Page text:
TEXAS A&M UNIVERSITY The dean of the Agriculture and Life Sciences college at Texas A&M will serve as the university's interim president.
Mark Hussey, also a vice chancellor, will take the reins of the university following a vote Saturday by the A&M System Board of Regents, which had called a special meeting to discuss the job. The vote was unanimous.
"I am honored to be asked to serve as interim president of Texas A&M University," Hussey said in an email to News 3 Saturday. "I want to thank both the chancellor and the Board of Regents for their confidence and support. I look forward to working closely with faculty, TAMU administration, the chancellor and the Board of Regents as we collectively work to see TAMU recognized as one of the country's best universities."
Hussey will start January 14 when R. Bowen Loftin's tenure as A&M president comes to an end. Loftin announced he was stepping down in July, and has since taken on the equivalent job of chancellor at the University of Missouri.
As reported by the Associated Press, System Chancellor John Sharp says Hussey won't seek the post permanently.
Regent Tony Buzbee said Friday that Sharp was backing Hussey for the interim position. Governor Rick Perry had thrown System Vice Chancellor for Strategic Initiatives Guy Diedrich's name into the mix, which angered members of the A&M faculty who thought political influence on the selection process -- both for the interim and the permanent jobs -- had grave implications.
In an email Saturday, Diedrich told News 3 he had withdrawn his name from consideration prior to the regents' meeting.
"I am very pleased for my longtime friend and colleague Dr. Mark Hussey," Diedrich wrote. "He will be an outstanding Interim President and we are fortunate that he has chosen to serve Texas A&M in this capacity. I look forward to continuing what has been a productive and enjoyable relationship for 10 years."
When asked if Governor Perry had any comments on the choice of Hussey, a spokesperson emailed News 3 that it was "a decision for the regents and the chancellor."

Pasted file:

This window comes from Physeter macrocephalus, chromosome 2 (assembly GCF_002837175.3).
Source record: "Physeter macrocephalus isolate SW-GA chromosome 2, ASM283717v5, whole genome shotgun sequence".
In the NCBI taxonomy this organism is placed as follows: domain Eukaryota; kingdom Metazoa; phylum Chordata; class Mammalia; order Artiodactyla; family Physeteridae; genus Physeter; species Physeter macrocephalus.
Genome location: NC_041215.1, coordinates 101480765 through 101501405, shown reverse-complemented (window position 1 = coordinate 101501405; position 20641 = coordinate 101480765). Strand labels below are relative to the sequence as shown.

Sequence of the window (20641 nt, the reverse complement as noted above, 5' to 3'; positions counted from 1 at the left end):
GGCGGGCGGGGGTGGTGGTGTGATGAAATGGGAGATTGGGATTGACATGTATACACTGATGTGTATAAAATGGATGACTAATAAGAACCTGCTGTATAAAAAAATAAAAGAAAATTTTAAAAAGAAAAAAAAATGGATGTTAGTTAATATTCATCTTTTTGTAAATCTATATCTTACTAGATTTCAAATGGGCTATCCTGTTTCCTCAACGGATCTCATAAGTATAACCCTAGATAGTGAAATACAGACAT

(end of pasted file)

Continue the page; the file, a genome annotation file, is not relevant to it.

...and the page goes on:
The Texas Coalition for Excellence in Higher Education weighed in on the regents' decision Saturday.
"We applaud Chancellor Sharp and the Texas A&M System Board of Regents for choosing academic excellence over politics with today's vote," read a statement. "Dr. Hussey's appointment as interim president of Texas A&M is a win for quality higher education in Texas and we wish him success as he takes the reigns of one of our state's premiere research institutions."
Hussey has led his current college since 2008 when Elsa Murano departed that post to become A&M's president.
After earning a master of science degree and a doctorate in plant breeding at A&M, Hussey -- an Illinois native who earned his undergraduate degree at the University of Illinois -- became an assistant professor at the A&M Weslaco campus in 1983. Two years later, he was back in College Station as an assistant professor in the Department of Soil and Crop Sciences. By 1997, he became a professor, then rose in the ranks of the college's leadership. In 2005, he was named associate director of programs for what is now Texas A&M AgriLife Research.
"Dr. Mark Hussey is a person I greatly respect, and I believe the [Texas A&M University System] Board of Regents made an excellent choice in selecting him to lead Texas A&M University as Interim President," said State Senator Charles Schwertner (R-District 5) in a statement Saturday. "Dr. Hussey's commitment, leadership, and decades of academic achievement make him an ideal choice to lead Texas A&M University. I know he will serve with distinction until the search committee names a permanent selection next year."
Buzbee said Friday he had asked for Saturday's special meeting because he thought there were still a number of questions that needed to be addressed, and that it would be better for a group discussion rather than emails and one-on-one conversations. He said there was no guarantee of a final choice unless questions and concerns were addressed.
A presidential search committee was formed by Sharp in August to find the permanent replacement for Loftin. System officials have maintained a commitment to conduct the search confidentially, and little-to-no information has been released about the process or any progress despite a statement by the System in August that "regular updates will be furnished as the process moves forward."
Korn/Ferry International is leading the search, which is slated to end with one, two or three candidates being provided to regents for consideration.
Loftin was the university's last interim president when he took over following Murano's 2009 resignation. He served as the interim for eight months before the "interim" was removed.